SCIAF welcomes Government financial commitment to climate justice
The Scottish Catholic International Aid Fund applauds announcement on multi-million pound fund made this morning at the Scottish Parliament during the world’s first parliamentary debate on climate justice.
The Scottish Catholic International Aid Fund has welcomed the news that the Scottish Government is to create a Climate Justice Fund in accordance with a pledge in the nationalist’s manifesto at the last election.
Minister for Environment and Climate Change Stewart Stevenson made the announcement this morning during the world’s first parliamentary debate on the subject of climate justice, at the Scottish parliament.
“It is a travesty that it is the poorest people in the world’s most undeveloped countries who are hardest hit by climate change,” Mr Stevenson said. “They are least able to respond to the impact of increasingly erratic weather patterns and ever more frequent climate-related disasters. This situation cannot continue and the onus is on the international community to take action. Therefore I am pleased to confirm to Parliament today that the Scottish Government is progressing plans to establish a Scottish Climate Justice Fund, which will be launched in the next few months.
The fund, which is excepted to be operational from the Spring, will spend several million pounds a year on helping people in the world’s poorest countries adapt to the challenge of Climate Change.”
Patrick Grady, SCIAF’s advocacy manager, said it was a great step forward and a testament to the power of the charities campaign.
“SCIAF warmly welcomes today’s announcement that the Scottish Government will create a new Climate Justice Fund in the near future,” he said. “We look forward to hearing more about the size and operation of the fund in due course.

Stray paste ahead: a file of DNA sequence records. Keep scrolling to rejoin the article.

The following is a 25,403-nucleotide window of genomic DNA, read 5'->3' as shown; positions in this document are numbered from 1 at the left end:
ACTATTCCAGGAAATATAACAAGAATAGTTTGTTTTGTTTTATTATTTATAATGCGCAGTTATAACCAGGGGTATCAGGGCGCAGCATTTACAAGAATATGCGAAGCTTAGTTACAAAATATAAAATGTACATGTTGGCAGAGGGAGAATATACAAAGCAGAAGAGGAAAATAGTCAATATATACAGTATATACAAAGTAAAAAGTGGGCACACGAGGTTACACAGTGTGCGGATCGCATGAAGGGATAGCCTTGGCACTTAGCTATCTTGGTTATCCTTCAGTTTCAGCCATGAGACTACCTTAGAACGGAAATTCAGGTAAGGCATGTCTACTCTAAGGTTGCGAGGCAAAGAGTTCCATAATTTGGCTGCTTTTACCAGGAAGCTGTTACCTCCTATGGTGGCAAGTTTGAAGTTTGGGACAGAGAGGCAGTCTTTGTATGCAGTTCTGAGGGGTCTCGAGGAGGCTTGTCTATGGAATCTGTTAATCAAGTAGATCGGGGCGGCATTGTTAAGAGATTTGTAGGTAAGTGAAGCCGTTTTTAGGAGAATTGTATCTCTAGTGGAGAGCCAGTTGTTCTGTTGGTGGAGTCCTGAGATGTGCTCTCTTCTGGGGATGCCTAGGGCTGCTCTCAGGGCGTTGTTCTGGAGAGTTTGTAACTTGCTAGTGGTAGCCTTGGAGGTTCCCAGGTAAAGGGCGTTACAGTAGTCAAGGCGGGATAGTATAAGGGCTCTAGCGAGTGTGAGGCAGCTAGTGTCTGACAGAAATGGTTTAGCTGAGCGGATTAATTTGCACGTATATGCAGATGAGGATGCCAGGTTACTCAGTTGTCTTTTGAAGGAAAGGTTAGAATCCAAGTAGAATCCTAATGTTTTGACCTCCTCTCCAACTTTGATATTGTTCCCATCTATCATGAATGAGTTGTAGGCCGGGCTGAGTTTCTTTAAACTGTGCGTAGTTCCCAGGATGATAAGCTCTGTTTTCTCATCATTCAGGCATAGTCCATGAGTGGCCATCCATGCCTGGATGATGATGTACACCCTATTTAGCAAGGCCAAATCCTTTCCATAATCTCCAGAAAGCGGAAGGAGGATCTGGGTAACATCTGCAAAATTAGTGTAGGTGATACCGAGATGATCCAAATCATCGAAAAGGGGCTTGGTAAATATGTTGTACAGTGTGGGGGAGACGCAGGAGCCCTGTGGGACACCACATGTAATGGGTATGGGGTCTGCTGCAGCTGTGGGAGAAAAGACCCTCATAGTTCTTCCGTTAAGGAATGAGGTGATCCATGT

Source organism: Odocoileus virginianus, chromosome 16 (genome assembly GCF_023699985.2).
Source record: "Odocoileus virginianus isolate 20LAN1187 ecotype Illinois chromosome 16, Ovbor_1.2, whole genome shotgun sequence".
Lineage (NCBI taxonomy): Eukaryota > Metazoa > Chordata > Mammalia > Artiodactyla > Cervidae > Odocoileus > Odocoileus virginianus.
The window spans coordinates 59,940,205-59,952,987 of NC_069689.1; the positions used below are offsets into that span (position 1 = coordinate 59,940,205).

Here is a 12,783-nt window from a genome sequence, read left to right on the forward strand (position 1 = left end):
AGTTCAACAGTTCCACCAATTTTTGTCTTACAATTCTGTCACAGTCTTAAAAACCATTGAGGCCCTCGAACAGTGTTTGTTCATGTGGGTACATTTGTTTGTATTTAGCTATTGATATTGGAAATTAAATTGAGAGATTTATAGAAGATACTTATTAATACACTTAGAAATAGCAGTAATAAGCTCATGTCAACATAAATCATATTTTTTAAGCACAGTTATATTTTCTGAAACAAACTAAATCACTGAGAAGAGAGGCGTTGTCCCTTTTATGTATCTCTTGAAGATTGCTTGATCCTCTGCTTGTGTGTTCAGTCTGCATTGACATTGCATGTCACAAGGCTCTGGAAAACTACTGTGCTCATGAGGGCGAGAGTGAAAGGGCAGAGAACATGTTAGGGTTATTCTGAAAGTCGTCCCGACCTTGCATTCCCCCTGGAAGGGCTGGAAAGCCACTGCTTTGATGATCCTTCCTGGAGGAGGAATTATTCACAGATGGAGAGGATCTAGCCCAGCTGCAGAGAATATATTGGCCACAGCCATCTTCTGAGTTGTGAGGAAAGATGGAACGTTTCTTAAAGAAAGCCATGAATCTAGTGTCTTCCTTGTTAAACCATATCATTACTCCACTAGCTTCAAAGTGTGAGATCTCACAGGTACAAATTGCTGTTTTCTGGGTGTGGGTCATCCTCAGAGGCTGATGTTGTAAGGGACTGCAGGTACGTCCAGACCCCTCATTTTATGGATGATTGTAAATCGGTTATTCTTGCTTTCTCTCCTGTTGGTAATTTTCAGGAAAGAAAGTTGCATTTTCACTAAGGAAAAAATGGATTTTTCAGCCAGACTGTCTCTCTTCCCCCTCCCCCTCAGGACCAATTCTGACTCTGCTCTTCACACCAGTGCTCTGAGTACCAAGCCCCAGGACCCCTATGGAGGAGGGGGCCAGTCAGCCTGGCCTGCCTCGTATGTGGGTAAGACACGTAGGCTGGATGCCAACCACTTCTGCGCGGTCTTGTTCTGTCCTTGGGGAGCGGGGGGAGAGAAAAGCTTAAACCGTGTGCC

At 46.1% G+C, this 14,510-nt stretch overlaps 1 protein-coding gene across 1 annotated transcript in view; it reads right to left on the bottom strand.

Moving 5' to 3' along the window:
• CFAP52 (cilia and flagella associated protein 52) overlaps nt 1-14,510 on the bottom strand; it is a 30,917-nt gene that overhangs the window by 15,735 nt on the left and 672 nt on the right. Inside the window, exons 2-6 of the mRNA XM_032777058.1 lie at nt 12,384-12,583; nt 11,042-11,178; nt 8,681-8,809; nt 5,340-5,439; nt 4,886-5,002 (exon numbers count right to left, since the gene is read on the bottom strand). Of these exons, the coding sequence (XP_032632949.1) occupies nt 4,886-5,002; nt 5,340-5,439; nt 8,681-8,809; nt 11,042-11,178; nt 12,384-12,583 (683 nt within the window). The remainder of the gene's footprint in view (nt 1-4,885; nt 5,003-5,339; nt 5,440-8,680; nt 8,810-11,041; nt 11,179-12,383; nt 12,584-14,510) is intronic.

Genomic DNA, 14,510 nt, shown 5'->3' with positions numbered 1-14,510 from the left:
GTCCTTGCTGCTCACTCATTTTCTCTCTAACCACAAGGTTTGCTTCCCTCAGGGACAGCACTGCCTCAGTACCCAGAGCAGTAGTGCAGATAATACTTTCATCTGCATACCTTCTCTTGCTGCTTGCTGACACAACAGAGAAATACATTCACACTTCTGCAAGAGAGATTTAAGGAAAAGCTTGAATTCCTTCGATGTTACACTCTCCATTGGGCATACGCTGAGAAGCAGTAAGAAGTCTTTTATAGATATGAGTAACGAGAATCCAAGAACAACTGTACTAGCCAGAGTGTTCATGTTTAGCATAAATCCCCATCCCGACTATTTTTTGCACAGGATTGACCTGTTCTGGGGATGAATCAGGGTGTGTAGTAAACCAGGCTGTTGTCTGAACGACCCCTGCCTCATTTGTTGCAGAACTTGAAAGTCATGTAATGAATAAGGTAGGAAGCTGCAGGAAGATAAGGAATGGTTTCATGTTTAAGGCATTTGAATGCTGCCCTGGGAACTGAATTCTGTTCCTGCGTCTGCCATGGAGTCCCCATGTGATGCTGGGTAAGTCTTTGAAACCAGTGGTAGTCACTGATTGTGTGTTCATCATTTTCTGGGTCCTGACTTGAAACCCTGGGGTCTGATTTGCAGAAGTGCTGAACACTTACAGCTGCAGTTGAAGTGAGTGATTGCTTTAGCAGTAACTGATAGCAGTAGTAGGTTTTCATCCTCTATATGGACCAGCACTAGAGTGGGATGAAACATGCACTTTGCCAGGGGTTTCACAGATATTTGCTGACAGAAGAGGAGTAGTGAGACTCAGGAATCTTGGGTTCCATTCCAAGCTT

“Thousands of SCIAF supporters have contacted their MSPs and the Scottish Government over the last year, calling for additional funding to tackle climate change in developing countries. Today’s debate in the Scottish Parliament demonstrated cross-party support for the concept of climate justice, and a clear recognition of widespread public concern about the impact of climate change around the world.”
Mr Grady said that the Fund would provide help to those who most needed it.
“Urgent and substantial action is needed to support vulnerable communities in developing countries where lives and livelihoods are already being lost due to climate change,” he said. “Countries like Scotland secured huge economic benefits from the historical use of fossil fuels. It is only fair that we should stand in solidarity with those now affected and pay our fair share to help the most vulnerable adapt to the climate challenges they face. “
SCIAF’s latest report Balancing the books: Making climate adaptation funding a reality, published in October 2011, highlighted the disproportionate impacts climate change is having in developing countries and called on industrialised governments, including Scotland, to provide new and urgent finance to support developing countries build resilience to climate change.